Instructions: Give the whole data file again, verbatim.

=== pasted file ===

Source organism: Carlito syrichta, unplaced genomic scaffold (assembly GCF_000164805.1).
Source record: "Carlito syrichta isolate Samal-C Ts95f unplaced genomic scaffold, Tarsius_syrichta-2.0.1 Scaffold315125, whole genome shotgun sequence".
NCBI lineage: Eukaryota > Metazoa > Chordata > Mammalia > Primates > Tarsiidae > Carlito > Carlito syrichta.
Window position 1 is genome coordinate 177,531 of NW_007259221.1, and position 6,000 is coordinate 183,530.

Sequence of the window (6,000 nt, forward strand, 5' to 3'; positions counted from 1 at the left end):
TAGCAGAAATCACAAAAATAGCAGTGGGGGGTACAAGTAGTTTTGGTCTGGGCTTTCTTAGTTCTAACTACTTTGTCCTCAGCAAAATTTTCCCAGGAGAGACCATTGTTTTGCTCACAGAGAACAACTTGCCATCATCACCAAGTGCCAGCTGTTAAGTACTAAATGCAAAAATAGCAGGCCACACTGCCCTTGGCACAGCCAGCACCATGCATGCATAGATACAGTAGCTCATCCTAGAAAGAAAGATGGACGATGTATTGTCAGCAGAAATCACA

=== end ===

Source organism: Carlito syrichta, unplaced genomic scaffold (assembly GCF_000164805.1).
Source record: "Carlito syrichta isolate Samal-C Ts95f unplaced genomic scaffold, Tarsius_syrichta-2.0.1 Scaffold315125, whole genome shotgun sequence".
NCBI lineage: Eukaryota > Metazoa > Chordata > Mammalia > Primates > Tarsiidae > Carlito > Carlito syrichta.
Window position 1 is genome coordinate 177,531 of NW_007259221.1, and position 6,000 is coordinate 183,530.

Sequence of the window (6,000 nt, forward strand, 5' to 3'; positions counted from 1 at the left end):
TAGCAGAAATCACAAAAATAGCAGTGGGGGGTACAAGTAGTTTTGGTCTGGGCTTTCTTAGTTCTAACTACTTTGTCCTCAGCAAAATTTTCCCAGGAGAGACCATTGTTTTGCTCACAGAGAACAACTTGCCATCATCACCAAGTGCCAGCTGTTAAGTACTAAATGCAAAAATAGCAGGCCACACTGCCCTTGGCACAGCCAGCACCATGCATGCATAGATACAGTAGCTCATCCTAGAAAGAAAGATGGACGATGTATTGTCAGCAGAAATCACA